Are they going to try to collect before he gets deported?
What about juveniles convicted of DWI in juvenile court?
We're kinda low tech around here. I suggested that we buy a bunch of >0.16 stamps to stamp the judgments & files. I dunno what was eventually decided.
JFowler raises an interesting point. I know Texas will issue a D/L to people with out-of-state addresses, because I had one when I lived in N.M. My Tex. D/L was fixing to expire. I was going to get a N.M. D/L until I learned that in order to get a N.M. d/l you had to spend a Saturday listening to videos and lectures on the dangers of drunk driving. So when I was next in the Home of the Free & the Land of the Brave, I renewed my Tex. D/L, with my N.M. address.
If the other states that bound Texas have the same rule as N.M., and if they will issue out-of-state motorist D/L's, a drunk driver might be faced with the choice of either paying Texas $3K for a Texas D/L, or going to a neighboring state and listening to eight hours of anti-drunk driving tapes, etc. and getting a license there.
A tough choice.
Jeremy, here's my best guesses on those issues, based on my understanding that this is a system of administrative driver's license surcharges:
quote:New Trans. Code Sec. 708.152(b) says "a license suspended under this section remains suspended until the person pays the amount of the surcharge and any related costs" -- so I'm thinking DPS is gonna want their pound of flesh whether it's 3 years or 13 years later, and that person doesn't get their license until it's paid.
quote:I haven't asked DPS, so this is just a guess, but since this is an administrative surcharge related to Texas DLs, how can DPS assess a DL surcharge against someone with an out-of-state DL? Until I hear otherwise from DPS, I'm assuming non-Texans are off the hook.
quote:Assuming the illegal alien has no license, then there is nothing for DPS to assess the surcharge against -- so that illegal alien is also off the hook (another guess).
quote:Good question -- anyone care to weigh in on that one?
DPS has decided only to implement the surcharges for ARRESTS after September 1, 2003.
Letter is posted on Texas Criminal Defense Attorney site......
This is just so sad on so many levels. Short sighted decisions, knee-jerk reactions, threats, and lies. Sad.
The surcharge does not appear to apply to Juvenile adjudications. Section 708.102 makes sure the surcharge only applies to persons convicted of an "offense relating to the operating of a motor vehicle while intoxicated" and says that term is defined in Section 49.09 of the Penal Code.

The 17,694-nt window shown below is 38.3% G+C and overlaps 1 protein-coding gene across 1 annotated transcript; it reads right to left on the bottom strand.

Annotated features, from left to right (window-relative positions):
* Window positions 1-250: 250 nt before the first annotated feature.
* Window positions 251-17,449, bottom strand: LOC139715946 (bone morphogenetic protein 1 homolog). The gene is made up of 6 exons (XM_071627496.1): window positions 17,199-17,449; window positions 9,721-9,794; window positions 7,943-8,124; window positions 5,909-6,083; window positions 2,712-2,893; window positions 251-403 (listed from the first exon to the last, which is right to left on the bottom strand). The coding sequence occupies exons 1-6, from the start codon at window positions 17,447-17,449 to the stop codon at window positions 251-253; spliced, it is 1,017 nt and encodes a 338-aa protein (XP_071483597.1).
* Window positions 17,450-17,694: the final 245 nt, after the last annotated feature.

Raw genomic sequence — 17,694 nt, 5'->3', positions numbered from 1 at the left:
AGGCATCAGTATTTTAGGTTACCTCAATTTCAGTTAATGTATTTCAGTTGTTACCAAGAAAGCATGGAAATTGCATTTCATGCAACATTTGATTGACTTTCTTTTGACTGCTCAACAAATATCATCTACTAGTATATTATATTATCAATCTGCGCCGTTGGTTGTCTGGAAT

Section 49.09(c)(1) defines that phrase to includes only those offenses under 49.04, 49.07, or 49.08 or their predecessors (art. 6701l-1 or 6701l-2).
The lack of any language relating to the adjudication of a juvenile for the commission of an offense under these sections appears to exempt them from the surcharge.
Note that the letter from DPS is not a final decision -- they are asking permission from the bill's sponsor to change the effective date of the act, basically. This is highly unusual, to say the least.
The TCDLA position is a bunch of bunk, in my opinion, but I don't think most prosecutors care one way or the other -- it's just important to know the final decision so that everyone can act accordingly. We'll update this post when a final decision is made.
Shannon, you are certainly correct that the TCDLA position that "the surcharge can not be interpreted as anything other than a punishment" is bunk. A similar argument was rejected even in California. Campbell v. Dept. of Motor Vehicles, 202 Cal.Rptr. 324 (1984), but see, Smith v. State, 474 N.E.2d 685 (Ohio App. 1984). The statute is, of course, clearly not a violation of the ex post facto clause for that very reason (as was decided in Texas at least as far back as 1961 in Cooley v. Texas Dept. of Public Safety). It is indeed hard to believe the DPS will so blatantly violate sec. 708.102(b), but I also cannot believe that Director Davis's declaration of intent will be changed at this point. I guess sec. 708.151 gives the department complete discretion, though, in determining "the date by which the surcharge must be paid". I think we do care though when the surcharge goes into effect because it will likely determine how soon the upcoming crippling clog of DWI cases in our courts develops.